Starting a New Cloud Service? Get Back to Basics
From a basics perspective, you should have documents that outline your value proposition, pricing and why a reseller should join your program, as well as contractual agreements.
- By Keith Lubner
- October 01, 2011
With the advent of cloud computing, and especially the potential of the Windows Azure platform, we're starting to see more and more services hit the market. Because of the cloud, more and more channels are now naturally being created. There are some basic things one must do in order to effectively build a prosperous channel. The next few columns will highlight some of the key areas. More importantly, the discussion will bring us all back to the basics, as this is where we truly need to start in order to maximize revenue. Let's begin.
Any initiative requires a firm understanding of the financials, both cost- and revenue-related, and a channel is no different. You have a product or service and you want to push it into the market. Now what? Start by answering the following questions:
- What is the pricing of the product or service?
- How many do you want to sell?
- What is your target revenue number?
- How long is the sales cycle?
- How many deals can a salesperson realistically sell of your product over the course of a year?
- How will a potential reseller of your product or service make money selling it?
- Is there enough profit potential and volume in it for the reseller?
Based on all this information, you then need to be able to answer this question:
- How many resellers do you need to support your financial goals?
Once the financials are drafted, your work is not done. You now need to draft a rock-solid program. When drafting a program, always look at items from the perspective of the reseller. For instance, will the margin levels you put in place be appealing and achievable to the reseller? With a program, try to be as simple as possible by covering items such as revenue thresholds and associated margin structures, training requirements, and expectations and rules of engagement -- this will minimize any potential conflicts.
Additionally, make sure you have some sort of answer on lead generation (whether you will do the heavy lifting or the reseller should do the lifting). From a basics perspective, you should have documents that outline your value proposition, pricing and why a reseller should join your program, as well as contractual agreements. Again, these are the basics.
Now that you have the program sketched out, you need to start thinking about the process of actually getting folks to sell your product or service. It's not that easy because resellers receive lots of calls per day, so you need to be able to articulate why you're different. With recruitment, the key is focus. You need to be like a laser and key in on the resellers that fit your profile exactly. Recruitment is also multi-pronged, in that everyone within your organization needs to participate. Your Web site needs to invite potential customers and you need to do proactive calling. I could write a few books on recruitment, but the building blocks start with these topics.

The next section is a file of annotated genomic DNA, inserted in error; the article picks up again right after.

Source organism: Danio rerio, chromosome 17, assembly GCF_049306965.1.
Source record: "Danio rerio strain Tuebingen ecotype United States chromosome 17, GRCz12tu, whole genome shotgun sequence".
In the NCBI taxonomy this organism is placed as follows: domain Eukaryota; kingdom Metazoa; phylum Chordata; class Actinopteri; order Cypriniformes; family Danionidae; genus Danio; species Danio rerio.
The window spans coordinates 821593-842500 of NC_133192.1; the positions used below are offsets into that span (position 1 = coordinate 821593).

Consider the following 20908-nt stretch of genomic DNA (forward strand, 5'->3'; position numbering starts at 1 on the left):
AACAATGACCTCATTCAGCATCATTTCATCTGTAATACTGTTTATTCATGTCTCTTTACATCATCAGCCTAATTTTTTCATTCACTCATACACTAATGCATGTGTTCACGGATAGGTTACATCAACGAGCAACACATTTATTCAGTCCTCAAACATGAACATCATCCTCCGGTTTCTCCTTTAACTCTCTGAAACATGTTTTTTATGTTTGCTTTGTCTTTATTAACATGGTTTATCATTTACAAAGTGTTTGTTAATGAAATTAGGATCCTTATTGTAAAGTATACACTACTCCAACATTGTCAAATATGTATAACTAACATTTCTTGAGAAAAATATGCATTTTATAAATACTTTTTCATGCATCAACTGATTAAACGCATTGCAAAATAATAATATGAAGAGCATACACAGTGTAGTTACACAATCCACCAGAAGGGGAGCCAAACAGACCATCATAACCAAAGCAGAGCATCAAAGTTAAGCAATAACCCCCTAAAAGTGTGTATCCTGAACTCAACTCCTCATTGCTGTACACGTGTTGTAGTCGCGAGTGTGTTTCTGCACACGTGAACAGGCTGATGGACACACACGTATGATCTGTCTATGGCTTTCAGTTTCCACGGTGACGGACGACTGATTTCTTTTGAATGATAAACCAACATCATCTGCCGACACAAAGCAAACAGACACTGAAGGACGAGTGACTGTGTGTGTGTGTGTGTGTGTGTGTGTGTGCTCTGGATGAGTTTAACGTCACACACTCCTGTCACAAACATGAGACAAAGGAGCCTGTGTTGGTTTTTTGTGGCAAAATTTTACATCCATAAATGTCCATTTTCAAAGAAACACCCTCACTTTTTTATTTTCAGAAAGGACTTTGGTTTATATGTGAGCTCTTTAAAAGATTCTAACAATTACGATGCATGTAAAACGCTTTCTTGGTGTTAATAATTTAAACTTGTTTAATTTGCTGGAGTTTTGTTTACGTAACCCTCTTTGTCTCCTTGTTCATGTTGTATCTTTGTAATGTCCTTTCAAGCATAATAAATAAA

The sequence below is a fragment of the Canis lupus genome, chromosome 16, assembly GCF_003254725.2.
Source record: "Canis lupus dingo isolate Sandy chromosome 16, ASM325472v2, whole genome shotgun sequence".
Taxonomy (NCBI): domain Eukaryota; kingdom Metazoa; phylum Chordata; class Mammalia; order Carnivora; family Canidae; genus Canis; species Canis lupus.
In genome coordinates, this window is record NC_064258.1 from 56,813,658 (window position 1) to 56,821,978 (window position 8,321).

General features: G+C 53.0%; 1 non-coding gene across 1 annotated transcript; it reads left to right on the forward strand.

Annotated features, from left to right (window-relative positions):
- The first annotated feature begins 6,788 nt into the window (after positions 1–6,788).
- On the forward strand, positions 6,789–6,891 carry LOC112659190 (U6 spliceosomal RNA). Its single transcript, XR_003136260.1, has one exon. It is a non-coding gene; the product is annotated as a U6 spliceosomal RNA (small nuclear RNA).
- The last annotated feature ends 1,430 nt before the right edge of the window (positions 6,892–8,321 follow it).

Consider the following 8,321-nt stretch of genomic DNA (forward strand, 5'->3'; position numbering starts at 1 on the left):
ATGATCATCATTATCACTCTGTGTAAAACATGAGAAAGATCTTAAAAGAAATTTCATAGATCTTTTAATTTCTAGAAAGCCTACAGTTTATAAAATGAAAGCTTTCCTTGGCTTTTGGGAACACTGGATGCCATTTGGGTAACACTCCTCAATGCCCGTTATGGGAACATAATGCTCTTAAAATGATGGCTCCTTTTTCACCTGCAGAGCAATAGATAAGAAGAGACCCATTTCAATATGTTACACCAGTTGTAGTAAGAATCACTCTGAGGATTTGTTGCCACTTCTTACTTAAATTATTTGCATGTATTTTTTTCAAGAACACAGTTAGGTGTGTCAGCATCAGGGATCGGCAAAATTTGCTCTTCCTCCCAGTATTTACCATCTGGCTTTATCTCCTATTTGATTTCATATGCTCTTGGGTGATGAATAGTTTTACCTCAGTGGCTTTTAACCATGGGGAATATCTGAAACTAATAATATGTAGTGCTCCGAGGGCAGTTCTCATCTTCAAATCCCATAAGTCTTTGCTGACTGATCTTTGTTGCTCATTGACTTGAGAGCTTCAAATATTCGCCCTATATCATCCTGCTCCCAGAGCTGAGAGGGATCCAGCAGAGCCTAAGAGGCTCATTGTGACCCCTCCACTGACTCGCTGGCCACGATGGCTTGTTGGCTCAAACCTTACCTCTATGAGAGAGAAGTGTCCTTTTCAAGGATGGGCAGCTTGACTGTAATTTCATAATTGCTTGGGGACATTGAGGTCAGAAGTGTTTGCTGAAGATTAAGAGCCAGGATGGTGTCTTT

Let's assume you find a few resellers and they're really interested in your product or service. Now what? Well, I've seen a lot of channels fail at this juncture. Folks seem to think that once you find the reseller, the hard work is done in that the reseller will simply -- and magically -- sell. This couldn't be further from the truth. Basically speaking, create a mechanism whereby you're continually training and enabling the reseller. By doing so, you'll create loyal, active and productive resellers.
If you're a reseller seeking to represent more products or services (cloud or non-cloud), then view these basics from the other side. Look for programs that honestly have these sorts of things in place, and don't be fooled -- people will tell you they do, but in reality manydo not.
Next Time: Basics of Sales, Marketing and Operations
Keith Lubner is Chief Business Strategist at Sales Gravy, the sales acceleration company, and managing partner of C3 Channel, a global consulting organization focused on channel strategy, design, enablement, outsourcing and training for growing companies. For more information about Keith, visit www.c3channel.com, www.channeleq.co or www.salesgravy.com.